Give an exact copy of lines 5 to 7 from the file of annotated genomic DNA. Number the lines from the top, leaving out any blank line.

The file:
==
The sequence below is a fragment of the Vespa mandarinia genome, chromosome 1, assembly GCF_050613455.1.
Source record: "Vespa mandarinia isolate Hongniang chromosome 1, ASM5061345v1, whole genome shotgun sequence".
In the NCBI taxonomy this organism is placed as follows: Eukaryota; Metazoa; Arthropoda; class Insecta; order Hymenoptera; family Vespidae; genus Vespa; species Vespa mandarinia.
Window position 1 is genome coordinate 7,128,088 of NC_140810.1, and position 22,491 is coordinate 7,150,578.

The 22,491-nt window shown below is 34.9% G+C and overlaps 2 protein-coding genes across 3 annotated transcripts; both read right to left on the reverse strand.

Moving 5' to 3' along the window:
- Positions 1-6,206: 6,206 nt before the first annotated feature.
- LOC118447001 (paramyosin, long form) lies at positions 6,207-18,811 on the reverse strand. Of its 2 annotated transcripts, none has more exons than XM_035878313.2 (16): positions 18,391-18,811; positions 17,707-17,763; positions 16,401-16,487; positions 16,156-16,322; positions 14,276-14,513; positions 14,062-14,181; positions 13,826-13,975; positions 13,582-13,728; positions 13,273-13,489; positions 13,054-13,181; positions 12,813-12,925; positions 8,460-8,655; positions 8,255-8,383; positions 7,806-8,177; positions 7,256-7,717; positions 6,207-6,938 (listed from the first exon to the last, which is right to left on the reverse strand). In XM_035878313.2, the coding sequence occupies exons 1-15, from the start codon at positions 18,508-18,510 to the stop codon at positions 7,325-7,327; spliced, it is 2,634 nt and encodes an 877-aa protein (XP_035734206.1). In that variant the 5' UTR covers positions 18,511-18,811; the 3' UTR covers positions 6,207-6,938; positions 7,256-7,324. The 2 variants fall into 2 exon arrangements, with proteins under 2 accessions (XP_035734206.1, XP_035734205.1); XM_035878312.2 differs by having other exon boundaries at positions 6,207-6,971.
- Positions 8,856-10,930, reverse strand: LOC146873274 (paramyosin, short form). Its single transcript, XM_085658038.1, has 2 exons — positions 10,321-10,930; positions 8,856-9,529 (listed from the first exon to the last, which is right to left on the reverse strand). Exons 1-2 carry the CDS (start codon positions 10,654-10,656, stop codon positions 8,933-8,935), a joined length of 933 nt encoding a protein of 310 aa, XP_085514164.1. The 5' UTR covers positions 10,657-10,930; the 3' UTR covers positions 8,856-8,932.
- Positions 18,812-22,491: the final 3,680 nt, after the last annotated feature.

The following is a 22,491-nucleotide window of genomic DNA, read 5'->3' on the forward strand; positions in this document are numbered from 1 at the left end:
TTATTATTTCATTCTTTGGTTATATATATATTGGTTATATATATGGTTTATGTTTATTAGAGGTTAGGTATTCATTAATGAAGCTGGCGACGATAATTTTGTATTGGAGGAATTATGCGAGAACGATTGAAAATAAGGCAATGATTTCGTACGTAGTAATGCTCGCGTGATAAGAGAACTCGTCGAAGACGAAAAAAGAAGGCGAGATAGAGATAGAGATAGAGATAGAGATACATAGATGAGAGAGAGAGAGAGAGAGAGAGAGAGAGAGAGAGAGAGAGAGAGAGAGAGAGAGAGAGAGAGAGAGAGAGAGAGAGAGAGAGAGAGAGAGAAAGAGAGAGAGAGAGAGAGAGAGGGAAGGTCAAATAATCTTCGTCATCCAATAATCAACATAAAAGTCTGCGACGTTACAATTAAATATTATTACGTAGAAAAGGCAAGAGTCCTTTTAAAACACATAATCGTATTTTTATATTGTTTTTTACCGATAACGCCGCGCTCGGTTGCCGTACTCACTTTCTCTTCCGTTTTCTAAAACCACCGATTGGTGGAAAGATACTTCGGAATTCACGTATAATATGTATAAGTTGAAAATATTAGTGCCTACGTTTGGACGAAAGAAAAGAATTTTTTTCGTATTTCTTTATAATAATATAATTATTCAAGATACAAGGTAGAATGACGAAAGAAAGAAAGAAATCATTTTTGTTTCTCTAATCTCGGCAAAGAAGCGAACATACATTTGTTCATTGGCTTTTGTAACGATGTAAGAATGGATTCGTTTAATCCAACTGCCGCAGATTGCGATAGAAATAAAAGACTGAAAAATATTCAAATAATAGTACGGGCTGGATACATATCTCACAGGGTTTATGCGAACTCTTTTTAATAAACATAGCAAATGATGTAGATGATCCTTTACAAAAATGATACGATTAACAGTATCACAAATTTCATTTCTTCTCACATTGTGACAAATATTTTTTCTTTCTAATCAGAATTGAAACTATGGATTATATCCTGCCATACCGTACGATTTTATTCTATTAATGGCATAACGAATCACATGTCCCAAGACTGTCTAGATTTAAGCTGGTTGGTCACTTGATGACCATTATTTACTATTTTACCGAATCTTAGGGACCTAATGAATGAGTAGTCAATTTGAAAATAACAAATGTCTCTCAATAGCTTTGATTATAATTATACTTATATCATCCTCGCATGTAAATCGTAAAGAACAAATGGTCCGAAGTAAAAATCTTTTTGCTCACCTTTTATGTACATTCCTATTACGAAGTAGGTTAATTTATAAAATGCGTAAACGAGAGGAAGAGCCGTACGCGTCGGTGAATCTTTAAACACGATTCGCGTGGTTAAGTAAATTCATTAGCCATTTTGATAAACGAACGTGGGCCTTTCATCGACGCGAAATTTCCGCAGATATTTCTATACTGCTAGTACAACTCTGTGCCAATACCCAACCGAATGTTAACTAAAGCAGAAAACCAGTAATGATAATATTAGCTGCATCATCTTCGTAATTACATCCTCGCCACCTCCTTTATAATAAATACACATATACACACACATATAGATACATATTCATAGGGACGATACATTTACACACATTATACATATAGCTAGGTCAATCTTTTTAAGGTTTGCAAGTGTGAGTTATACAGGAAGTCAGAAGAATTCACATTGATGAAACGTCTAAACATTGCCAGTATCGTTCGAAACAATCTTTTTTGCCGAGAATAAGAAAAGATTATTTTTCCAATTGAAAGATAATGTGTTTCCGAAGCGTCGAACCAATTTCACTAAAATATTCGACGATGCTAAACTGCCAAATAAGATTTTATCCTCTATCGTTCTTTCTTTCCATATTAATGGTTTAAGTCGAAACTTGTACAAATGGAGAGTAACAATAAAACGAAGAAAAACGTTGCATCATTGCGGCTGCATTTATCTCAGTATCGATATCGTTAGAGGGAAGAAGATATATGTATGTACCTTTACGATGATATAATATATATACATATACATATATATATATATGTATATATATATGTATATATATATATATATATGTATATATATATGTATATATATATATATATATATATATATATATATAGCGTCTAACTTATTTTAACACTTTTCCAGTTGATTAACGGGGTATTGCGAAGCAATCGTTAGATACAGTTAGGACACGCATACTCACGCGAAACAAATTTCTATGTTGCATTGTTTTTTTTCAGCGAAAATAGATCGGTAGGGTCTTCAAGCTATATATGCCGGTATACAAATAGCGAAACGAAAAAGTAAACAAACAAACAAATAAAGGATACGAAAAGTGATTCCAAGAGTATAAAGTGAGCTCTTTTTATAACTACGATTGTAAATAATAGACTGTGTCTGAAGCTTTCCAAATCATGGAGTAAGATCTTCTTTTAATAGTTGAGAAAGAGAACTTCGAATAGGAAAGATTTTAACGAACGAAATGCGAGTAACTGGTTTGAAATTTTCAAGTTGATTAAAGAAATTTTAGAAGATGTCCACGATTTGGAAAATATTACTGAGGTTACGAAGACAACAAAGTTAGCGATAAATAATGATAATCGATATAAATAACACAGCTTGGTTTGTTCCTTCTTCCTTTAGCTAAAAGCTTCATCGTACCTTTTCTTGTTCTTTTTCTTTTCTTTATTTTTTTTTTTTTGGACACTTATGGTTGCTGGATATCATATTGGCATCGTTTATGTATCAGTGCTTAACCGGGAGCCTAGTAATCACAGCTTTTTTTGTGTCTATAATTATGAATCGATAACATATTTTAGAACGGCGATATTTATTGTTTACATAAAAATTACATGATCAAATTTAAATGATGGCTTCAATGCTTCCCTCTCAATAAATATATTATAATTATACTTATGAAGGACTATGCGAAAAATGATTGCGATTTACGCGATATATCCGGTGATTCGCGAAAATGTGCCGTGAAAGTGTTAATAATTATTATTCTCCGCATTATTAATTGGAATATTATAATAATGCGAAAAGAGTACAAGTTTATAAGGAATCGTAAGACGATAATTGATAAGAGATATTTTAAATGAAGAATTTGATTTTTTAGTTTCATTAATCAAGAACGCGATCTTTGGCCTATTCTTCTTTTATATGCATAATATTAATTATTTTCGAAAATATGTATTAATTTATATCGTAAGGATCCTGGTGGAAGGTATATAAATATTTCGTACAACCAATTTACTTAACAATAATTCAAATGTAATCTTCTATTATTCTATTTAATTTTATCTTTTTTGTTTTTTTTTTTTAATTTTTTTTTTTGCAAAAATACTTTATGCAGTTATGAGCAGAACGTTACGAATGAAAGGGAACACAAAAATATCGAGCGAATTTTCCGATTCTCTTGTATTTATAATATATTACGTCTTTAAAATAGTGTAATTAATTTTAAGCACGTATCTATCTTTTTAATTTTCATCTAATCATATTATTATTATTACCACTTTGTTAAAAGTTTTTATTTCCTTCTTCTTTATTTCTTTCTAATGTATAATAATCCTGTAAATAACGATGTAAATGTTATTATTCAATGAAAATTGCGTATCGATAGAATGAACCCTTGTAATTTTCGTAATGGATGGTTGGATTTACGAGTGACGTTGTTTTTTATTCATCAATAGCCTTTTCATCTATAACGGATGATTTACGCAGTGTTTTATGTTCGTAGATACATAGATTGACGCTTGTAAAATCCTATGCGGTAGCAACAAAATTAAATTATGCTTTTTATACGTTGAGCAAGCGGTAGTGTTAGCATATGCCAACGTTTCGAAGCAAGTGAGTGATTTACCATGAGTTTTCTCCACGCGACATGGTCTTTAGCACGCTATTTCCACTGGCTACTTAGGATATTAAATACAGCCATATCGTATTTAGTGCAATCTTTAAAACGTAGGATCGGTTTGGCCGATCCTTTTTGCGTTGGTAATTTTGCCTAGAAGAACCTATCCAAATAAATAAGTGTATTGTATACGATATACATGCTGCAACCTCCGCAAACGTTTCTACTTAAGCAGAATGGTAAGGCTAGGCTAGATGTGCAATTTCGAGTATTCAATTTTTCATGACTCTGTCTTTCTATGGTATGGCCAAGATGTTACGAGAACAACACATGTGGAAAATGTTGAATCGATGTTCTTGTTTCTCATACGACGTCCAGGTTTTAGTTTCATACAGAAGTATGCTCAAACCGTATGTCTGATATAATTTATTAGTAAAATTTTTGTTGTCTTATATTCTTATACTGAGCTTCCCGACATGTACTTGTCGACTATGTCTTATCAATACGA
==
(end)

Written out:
The 22,491-nt window shown below is 34.9% G+C and overlaps 2 protein-coding genes across 3 annotated transcripts; both read right to left on the reverse strand.

Moving 5' to 3' along the window:
- Positions 1-6,206: 6,206 nt before the first annotated feature.